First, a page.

The Dangers of PFAS Chemicals

Health > The Dangers of PFAS Chemicals

PFAS, short for “Per- and polyfluoroalkyl substances”.  Maybe you’ve heard of them, maybe not.  Regardless if you’re aware of PFAS chemicals, their applications, and the potential dangers associated with these chemicals, now is the time to take note because odds are you’ve encountered them frequently.

PFAS in everyday life

So, what are PFAS chemicals?  Per- and polyfluoroalkyl substances are often referred to as PFAS. PFAS refers to a class of chemicals used for grease resistance in many consumer products such as rain jackets, cookware, dental floss, and food service packaging. There are nearly 5,000 types of PFAS that exist in both long and short chain forms.

For those of us who aren’t chemists let’s simplify things.  PFAS are common and found in many products that we encounter throughout everyday life. PFAS first entered the market in the 1930’s as degreasers and flame retardants for cookware etc. Today, PFAS is found in food service packaging, cookware, and other household consumer items. The danger in PFAS lies in their longevity. PFAS are considered “forever chemicals” which accumulate in the body over time.

Dangers of PFAS

Now that we have a better understanding of PFAS, it is important to recognize the dangers associated with these chemicals.

PFAS are common and most people have been exposed to PFAS at some point in their lives. The dangers surrounding PFAS relate to the accumulation and retention of PFAS particles in the body when accumulated over time.


The following is provided per the U.S. Environmental Protection Agency:

There is evidence that exposure to PFAS can lead to adverse health outcomes in humans. The most-studied PFAS chemicals are PFOA and PFOS. Studies indicate that PFOA and PFOS can cause reproductive and developmental, liver and kidney, and immunological effects in laboratory animals. Both chemicals have caused tumors in animals. The most consistent findings are increased cholesterol levels among exposed populations, with more limited findings related to:

  • low infant birth weights,
  • effects on the immune system,
  • cancer (for PFOA), and
  • thyroid hormone disruption (for PFOS).


There are a variety of ways that people can be exposed to these chemicals and at different levels of exposure. For example, people can be exposed to low levels of PFAS through food, which can become contaminated through:

  • Contaminated soil and water used to grow the food,
  • Food packaging containing PFAS, and
  • Equipment that used PFAS during food processing.


People can also be exposed to PFAS chemicals if they are released during normal use, biodegradation, or disposal of consumer products that contain PFAS. People may be exposed to PFAS used in commercially treated products to make them stain- and water-repellent or nonstick. These goods include carpets, leather and apparel, textiles, paper and packaging materials, and non-stick cookware.

A sign in Michigan warning of the danger of fish contaminated with PFAS.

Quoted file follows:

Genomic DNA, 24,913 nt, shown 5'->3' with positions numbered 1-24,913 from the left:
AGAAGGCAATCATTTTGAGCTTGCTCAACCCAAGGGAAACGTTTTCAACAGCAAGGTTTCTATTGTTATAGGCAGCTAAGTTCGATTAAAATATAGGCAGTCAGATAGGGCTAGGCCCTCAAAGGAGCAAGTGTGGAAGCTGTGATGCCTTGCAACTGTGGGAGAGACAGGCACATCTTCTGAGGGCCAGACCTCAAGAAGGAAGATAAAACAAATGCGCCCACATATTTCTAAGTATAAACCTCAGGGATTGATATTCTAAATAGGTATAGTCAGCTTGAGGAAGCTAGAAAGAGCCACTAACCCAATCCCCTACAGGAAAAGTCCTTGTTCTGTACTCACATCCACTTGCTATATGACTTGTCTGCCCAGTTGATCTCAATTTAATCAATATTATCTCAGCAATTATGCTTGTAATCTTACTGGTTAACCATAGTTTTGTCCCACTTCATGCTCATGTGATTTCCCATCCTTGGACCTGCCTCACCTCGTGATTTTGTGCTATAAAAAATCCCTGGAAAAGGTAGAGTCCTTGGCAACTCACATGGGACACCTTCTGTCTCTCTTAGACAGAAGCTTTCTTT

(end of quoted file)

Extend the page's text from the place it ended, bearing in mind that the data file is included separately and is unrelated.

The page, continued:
What’s being done to control PFAS?

With the long list of dangers associated with PFAS, one might wonder what’s being done to control these chemicals.  Luckily, there is are existing bans and legislation at both state and federal levels.  Along with this legislation, the BPI (Biodegradable Products Institute), CMA (Compost Manufacturing Alliance), and the compostable products industry have taken a stance against the use of PFAS in order to support safer products and applications.

See below for an overview of PFAS bans and legislation:


Washington; Date effective: 01/01/2021

Maine; Date effective: 01/01/2022

Pending State Legislation:

California: considering – no bills yet

Bills introduced:

Arizona, Illinois, Iowa, Mass., Minn., New Hamp., New York, Rhode Island, Vermont, Virginia

Municipal Policy In California:

San Francisco, Berkeley, and Santa Cruz

National level:

US House of Representatives: passed HR535 that addresses long-chain PFAS. Does not impact foodservice packaging or the short-chain PFAS used in foodservice packaging. The Senate and White House have indicated they will not support/veto.

Compostable Products Industry Position on PFAS

Compostable resin and product manufacturers, along with the Biodegradable Products Institute (BPI) have taken a proactive stance against the use of PFAS in certified compostable products and food service packaging and no BPI certified products contain PFAS.


The BPI has set a threshold of 100 parts-per-million of total fluorine which went into effect 01/01/2020. This requires that:

  • Products with more than 100 PPM of total fluorine will not be certified, unless documentation is provided proving that fluorine is not from PFAS
  • Manufacturers must declare PFAS is not intentionally added


These efforts ensure that all BPI certified compostable products are safe for consumers and will effectively compost in an industrial composting facility and generate high-quality compost free from harmful chemicals.

As producers of certified biobased and compostable products and resin technologies, we’re committed to providing the highest-quality products to support zero-waste, organics diversion, and composting while incorporating principles of the Circular Economy.  As such, all Natur-Tec products are free of PFAS, heavy metals, and all other dangerous chemicals that can be found in traditional plastics.

We’re helping create a sustainable future!  To learn more about how Natur-Tec is pioneering safe and sustainable biobased and compostable plastics, visit our website at